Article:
Last October Judy was the featured artist at the 37th annual Quilt Show, sponsored by Washington State Quilters. Judy worked for two decades as a family practice physician in California. Her family’s roots trace back to the hills of West Virginia, where one of her grandmothers was a quilter. That fact and occasional visits to quilt museums in New England and Europe during a 40-year span kept her interested in quilting. When she retired in 2006 she started making quilts herself. She uses a long-arm quilting machine, “basically a sewing machine mounted on a big frame.” Judy has taken classes and taught herself the craft by watching videos and reading books. Since her retirement she’s made about 50 quilts. Asked in an interview about her thought process during the making of a quilt, Judy replied, “I think about classical music or Billy Joel or Elton John, because I like to have music on while I’m quilting. But I think about quilting and various patterns and what I’m going to do half the day, because it’s so fascinating to me. I spent my whole professional life being very technical, very scientific, very linear. And there’s a lot of that in quilting. You have to sew a seam and make one point come to another point. But what’s fun is that I can also ask myself, ’Can I try this? What if I do that?’ I couldn’t do that very much when I was in medicine.” Judy’s extensive post-retirement travel has influenced her work. She’s learned about fabric arts in countries such as Mozambique, Tanzania and Nepal. “Quilting has given me a way to connect to the women in those countries,” Judy said. “They may not quilt, but you can still immerse yourself in color and fabric.” Interestingly, Japan is a country where quilting is taking off. Explained Judy: “Japan already had a long tradition of handmade fabrics, but not patchwork quilts. Then the TV series “Little House on the Prairie” was syndicated in Japan about 15 years ago and became wildly popular. Because there were a lot of quilts in the show, reproducing this primitive American art form took over in Japan. Now, the Tokyo International Quilt Festival in January is the biggest quilt show in the world, with a whole section devoted to “Little House on the Prairie”-style quilts made by Japanese women.” Judy matriculated to K from Hillsdale, Michigan. At K, she majored in psychology and studied abroad in Erlangen, Germany.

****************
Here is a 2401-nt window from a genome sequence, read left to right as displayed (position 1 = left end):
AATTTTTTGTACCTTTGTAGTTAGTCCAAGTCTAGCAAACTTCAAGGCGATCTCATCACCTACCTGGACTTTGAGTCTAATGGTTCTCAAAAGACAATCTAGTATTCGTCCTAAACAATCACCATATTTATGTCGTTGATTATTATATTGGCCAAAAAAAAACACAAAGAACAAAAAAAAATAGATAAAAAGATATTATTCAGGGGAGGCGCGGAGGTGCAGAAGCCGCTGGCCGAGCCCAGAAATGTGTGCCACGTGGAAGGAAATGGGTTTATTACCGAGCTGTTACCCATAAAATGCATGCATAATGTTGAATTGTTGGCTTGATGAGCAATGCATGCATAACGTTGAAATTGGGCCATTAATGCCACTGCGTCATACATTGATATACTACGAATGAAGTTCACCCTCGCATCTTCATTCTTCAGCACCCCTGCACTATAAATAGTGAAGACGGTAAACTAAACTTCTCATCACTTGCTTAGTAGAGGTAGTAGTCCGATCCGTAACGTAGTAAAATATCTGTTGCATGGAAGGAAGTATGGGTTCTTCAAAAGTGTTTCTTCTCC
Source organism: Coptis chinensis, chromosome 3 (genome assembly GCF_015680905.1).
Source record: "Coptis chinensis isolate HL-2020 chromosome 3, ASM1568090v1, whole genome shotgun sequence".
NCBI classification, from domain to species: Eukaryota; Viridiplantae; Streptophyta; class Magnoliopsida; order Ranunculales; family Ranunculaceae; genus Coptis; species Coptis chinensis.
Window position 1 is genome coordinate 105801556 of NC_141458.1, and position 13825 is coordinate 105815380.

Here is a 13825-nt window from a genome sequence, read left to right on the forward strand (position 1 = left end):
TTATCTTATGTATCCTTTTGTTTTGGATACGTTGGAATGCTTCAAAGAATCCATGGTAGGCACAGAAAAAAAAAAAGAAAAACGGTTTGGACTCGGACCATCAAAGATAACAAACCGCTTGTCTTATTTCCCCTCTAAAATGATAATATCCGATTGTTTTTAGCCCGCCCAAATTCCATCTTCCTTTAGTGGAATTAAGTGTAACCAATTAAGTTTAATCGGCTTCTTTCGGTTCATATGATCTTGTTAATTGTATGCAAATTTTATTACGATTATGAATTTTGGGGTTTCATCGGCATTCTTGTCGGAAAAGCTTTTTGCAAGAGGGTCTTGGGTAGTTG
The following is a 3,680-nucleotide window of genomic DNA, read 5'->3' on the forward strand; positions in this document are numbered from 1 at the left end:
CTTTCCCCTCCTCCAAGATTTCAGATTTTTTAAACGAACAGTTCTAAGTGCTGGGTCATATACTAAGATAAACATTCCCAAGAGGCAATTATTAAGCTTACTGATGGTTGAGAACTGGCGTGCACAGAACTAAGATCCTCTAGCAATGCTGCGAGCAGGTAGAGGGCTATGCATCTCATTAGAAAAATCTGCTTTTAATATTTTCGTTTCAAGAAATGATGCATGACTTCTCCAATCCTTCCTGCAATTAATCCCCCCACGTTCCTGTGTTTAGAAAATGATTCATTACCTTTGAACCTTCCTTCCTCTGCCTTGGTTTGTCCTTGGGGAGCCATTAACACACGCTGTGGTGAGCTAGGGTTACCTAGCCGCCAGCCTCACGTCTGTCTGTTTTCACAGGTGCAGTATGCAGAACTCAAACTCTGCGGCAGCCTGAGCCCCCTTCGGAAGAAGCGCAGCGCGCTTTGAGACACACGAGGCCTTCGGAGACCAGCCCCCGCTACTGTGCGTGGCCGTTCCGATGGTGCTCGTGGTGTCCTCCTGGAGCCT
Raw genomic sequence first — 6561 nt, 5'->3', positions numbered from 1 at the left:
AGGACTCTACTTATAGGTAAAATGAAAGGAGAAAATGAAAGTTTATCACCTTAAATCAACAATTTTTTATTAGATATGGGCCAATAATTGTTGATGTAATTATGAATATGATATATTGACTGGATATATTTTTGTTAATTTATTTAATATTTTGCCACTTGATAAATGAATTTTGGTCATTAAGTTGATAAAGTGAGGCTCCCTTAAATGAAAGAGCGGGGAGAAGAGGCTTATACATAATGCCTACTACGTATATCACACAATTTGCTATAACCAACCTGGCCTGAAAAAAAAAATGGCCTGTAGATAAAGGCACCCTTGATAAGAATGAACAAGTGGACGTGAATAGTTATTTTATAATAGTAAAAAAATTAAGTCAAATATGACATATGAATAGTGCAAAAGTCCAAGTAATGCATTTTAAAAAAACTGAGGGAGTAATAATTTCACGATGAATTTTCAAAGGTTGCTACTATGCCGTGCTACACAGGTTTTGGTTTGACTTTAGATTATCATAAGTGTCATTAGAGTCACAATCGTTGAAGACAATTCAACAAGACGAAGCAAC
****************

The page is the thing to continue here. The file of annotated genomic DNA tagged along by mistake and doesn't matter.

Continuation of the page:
NYU/Steinhardt is celebrating its 125th anniversary by inviting speakers from around the world to participate in year-round events. One of those speakers will be Siu-Lan. In March she will give a short talk titled “Why Movies Move Us: The Psychology and Neuroscience of Film Music.” She also will be one of a four-member panel that will discuss the topic with the audience. In addition to Siu-Lan (a psychologist), the panel includes a film composer, a neuroscientist and a music theorist.
Last month Rosen received the Alvin Foon Humanitarian Award from the Michigan Jewish Sports Foundation. Rosen is the Chief Judge of the United States District Court for the Eastern District of Michigan. At Oak Park High School he earned All-State honors in tennis at number-one singles. At K he was an outstanding player for the men’s tennis Hornets. He majored in political science and studied abroad in Stockholm, Sweden. His Senior Individualized Project was a study of Swedish press coverage of the 1972 U.S. presidential election. Rosen earned his J.D. from George Washington University Law School. He is a former legislative assistant for U.S. Senator Robert Griffin of Michigan and was a senior partner with Miller Canfield before his appointment to the U.S. District Court.